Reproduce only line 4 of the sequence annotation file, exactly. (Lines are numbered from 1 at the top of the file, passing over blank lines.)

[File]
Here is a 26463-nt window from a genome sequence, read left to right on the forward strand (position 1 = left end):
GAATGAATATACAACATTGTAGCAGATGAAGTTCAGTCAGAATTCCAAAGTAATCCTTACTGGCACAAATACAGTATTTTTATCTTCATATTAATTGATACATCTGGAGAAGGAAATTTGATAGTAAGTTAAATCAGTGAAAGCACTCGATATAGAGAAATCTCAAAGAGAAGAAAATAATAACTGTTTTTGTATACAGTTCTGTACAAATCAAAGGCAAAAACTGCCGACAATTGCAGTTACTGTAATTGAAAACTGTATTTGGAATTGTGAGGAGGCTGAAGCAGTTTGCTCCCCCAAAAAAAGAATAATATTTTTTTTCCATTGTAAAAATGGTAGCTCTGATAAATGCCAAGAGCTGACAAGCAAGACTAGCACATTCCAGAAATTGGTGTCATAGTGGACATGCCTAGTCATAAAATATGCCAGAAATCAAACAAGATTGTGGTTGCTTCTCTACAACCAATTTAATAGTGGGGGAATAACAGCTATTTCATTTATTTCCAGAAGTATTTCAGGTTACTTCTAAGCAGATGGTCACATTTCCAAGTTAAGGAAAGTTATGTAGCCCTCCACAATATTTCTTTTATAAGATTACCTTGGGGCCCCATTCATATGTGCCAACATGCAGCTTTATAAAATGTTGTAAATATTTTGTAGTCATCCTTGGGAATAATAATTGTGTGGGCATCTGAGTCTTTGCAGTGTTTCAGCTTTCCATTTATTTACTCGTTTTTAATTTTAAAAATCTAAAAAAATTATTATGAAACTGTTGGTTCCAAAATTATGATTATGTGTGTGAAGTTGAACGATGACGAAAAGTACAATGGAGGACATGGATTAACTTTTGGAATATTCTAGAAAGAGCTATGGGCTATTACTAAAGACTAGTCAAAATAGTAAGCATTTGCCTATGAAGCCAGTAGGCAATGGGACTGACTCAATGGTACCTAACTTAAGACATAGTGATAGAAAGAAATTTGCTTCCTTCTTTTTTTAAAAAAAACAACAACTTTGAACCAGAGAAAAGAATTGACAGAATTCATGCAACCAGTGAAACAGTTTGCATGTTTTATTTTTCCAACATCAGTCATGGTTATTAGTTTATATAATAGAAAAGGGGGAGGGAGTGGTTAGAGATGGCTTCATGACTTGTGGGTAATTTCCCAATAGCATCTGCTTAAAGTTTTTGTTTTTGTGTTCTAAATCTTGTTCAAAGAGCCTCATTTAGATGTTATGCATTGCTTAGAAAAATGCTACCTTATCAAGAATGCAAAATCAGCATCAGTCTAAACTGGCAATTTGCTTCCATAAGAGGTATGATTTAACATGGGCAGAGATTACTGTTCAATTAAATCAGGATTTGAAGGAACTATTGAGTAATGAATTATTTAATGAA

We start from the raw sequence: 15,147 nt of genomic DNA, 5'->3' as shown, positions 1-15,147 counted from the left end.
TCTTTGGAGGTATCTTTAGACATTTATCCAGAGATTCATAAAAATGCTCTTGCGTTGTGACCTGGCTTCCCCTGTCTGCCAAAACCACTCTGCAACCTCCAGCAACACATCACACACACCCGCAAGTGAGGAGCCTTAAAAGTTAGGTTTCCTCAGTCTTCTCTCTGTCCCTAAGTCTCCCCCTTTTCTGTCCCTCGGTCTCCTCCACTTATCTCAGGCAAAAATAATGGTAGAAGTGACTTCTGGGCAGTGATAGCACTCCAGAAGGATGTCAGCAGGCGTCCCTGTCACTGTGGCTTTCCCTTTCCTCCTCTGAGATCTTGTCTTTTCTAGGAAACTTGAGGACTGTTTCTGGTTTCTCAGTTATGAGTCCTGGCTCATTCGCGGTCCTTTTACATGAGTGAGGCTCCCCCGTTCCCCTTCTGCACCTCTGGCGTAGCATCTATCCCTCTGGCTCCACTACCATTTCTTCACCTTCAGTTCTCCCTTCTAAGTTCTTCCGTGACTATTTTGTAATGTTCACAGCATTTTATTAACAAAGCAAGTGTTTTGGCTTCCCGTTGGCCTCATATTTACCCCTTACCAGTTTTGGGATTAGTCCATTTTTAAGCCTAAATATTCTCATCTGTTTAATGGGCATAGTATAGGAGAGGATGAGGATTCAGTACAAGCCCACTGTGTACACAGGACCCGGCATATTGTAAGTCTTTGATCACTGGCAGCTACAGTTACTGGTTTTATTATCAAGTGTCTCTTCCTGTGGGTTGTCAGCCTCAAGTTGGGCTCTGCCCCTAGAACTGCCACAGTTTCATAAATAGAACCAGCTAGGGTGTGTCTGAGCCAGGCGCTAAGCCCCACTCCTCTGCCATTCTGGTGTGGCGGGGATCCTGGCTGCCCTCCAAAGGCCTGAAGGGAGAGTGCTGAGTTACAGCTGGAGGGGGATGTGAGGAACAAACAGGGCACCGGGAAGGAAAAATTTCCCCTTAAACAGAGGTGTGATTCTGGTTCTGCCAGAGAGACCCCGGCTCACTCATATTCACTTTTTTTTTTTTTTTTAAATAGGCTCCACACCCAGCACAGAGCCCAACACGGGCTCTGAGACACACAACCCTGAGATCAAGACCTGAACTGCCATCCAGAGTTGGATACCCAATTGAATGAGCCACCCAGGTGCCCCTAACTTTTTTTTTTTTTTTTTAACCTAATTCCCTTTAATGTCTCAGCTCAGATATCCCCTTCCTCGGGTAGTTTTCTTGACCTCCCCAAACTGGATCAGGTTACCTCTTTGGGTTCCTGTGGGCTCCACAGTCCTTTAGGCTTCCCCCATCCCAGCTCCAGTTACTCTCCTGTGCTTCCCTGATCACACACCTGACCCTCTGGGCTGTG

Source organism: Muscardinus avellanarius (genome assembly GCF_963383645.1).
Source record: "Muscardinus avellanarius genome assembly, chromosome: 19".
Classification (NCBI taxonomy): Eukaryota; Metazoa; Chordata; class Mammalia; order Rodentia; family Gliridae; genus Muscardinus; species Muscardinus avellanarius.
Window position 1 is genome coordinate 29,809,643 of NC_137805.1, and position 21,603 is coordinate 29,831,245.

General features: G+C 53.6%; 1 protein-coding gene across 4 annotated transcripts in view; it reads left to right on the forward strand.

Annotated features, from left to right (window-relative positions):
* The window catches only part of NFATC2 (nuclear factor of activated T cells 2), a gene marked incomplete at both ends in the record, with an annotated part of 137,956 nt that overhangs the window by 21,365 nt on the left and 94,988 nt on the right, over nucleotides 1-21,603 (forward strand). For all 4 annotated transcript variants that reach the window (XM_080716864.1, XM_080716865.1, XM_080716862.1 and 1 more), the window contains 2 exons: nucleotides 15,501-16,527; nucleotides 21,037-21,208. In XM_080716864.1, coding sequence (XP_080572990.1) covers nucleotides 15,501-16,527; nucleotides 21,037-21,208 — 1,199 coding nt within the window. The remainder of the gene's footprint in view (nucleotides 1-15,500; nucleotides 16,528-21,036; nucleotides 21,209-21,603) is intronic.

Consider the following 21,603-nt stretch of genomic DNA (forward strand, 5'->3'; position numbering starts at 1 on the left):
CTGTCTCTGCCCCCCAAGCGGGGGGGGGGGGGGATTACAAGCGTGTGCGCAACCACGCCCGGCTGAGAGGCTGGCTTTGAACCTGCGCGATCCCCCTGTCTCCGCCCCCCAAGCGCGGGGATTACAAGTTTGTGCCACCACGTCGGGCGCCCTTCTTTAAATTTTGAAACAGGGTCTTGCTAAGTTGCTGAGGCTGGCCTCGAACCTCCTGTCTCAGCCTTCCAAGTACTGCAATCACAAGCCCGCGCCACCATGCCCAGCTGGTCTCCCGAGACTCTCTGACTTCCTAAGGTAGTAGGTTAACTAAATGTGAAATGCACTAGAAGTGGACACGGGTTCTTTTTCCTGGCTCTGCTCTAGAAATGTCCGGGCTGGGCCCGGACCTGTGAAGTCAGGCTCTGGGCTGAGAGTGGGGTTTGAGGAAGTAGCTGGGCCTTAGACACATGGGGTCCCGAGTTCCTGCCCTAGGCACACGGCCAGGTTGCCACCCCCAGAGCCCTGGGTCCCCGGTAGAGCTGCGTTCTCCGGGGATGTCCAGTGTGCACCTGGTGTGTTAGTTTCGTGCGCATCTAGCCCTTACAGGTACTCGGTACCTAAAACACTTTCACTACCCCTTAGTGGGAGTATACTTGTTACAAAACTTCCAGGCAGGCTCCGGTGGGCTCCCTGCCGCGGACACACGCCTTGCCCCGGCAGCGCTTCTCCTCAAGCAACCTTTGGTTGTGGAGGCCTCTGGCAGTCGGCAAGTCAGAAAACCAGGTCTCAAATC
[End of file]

TCTTTGGAGGTATCTTTAGACATTTATCCAGAGATTCATAAAAATGCTCTTGCGTTGTGACCTGGCTTCCCCTGTCTGCCAAAACCACTCTGCAACCTCCAGCAACACATCACACACACCCGCAAGTGAGGAGCCTTAAAAGTTAGGTTTCCTCAGTCTTCTCTCTGTCCCTAAGTCTCCCCCTTTTCTGTCCCTCGGTCTCCTCCACTTATCTCAGGCAAAAATAATGGTAGAAGTGACTTCTGGGCAGTGATAGCACTCCAGAAGGATGTCAGCAGGCGTCCCTGTCACTGTGGCTTTCCCTTTCCTCCTCTGAGATCTTGTCTTTTCTAGGAAACTTGAGGACTGTTTCTGGTTTCTCAGTTATGAGTCCTGGCTCATTCGCGGTCCTTTTACATGAGTGAGGCTCCCCCGTTCCCCTTCTGCACCTCTGGCGTAGCATCTATCCCTCTGGCTCCACTACCATTTCTTCACCTTCAGTTCTCCCTTCTAAGTTCTTCCGTGACTATTTTGTAATGTTCACAGCATTTTATTAACAAAGCAAGTGTTTTGGCTTCCCGTTGGCCTCATATTTACCCCTTACCAGTTTTGGGATTAGTCCATTTTTAAGCCTAAATATTCTCATCTGTTTAATGGGCATAGTATAGGAGAGGATGAGGATTCAGTACAAGCCCACTGTGTACACAGGACCCGGCATATTGTAAGTCTTTGATCACTGGCAGCTACAGTTACTGGTTTTATTATCAAGTGTCTCTTCCTGTGGGTTGTCAGCCTCAAGTTGGGCTCTGCCCCTAGAACTGCCACAGTTTCATAAATAGAACCAGCTAGGGTGTGTCTGAGCCAGGCGCTAAGCCCCACTCCTCTGCCATTCTGGTGTGGCGGGGATCCTGGCTGCCCTCCAAAGGCCTGAAGGGAGAGTGCTGAGTTACAGCTGGAGGGGGATGTGAGGAACAAACAGGGCACCGGGAAGGAAAAATTTCCCCTTAAACAGAGGTGTGATTCTGGTTCTGCCAGAGAGACCCCGGCTCACTCATATTCACTTTTTTTTTTTTTTTTAAATAGGCTCCACACCCAGCACAGAGCCCAACACGGGCTCTGAGACACACAACCCTGAGATCAAGACCTGAACTGCCATCCAGAGTTGGATACCCAATTGAATGAGCCACCCAGGTGCCCCTAACTTTTTTTTTTTTTTTTTAACCTAATTCCCTTTAATGTCTCAGCTCAGATATCCCCTTCCTCGGGTAGTTTTCTTGACCTCCCCAAACTGGATCAGGTTACCTCTTTGGGTTCCTGTGGGCTCCACAGTCCTTTAGGCTTCCCCCATCCCAGCTCCAGTTACTCTCCTGTGCTTCCCTGATCACACACCTGACCCTCTGGGCTGTG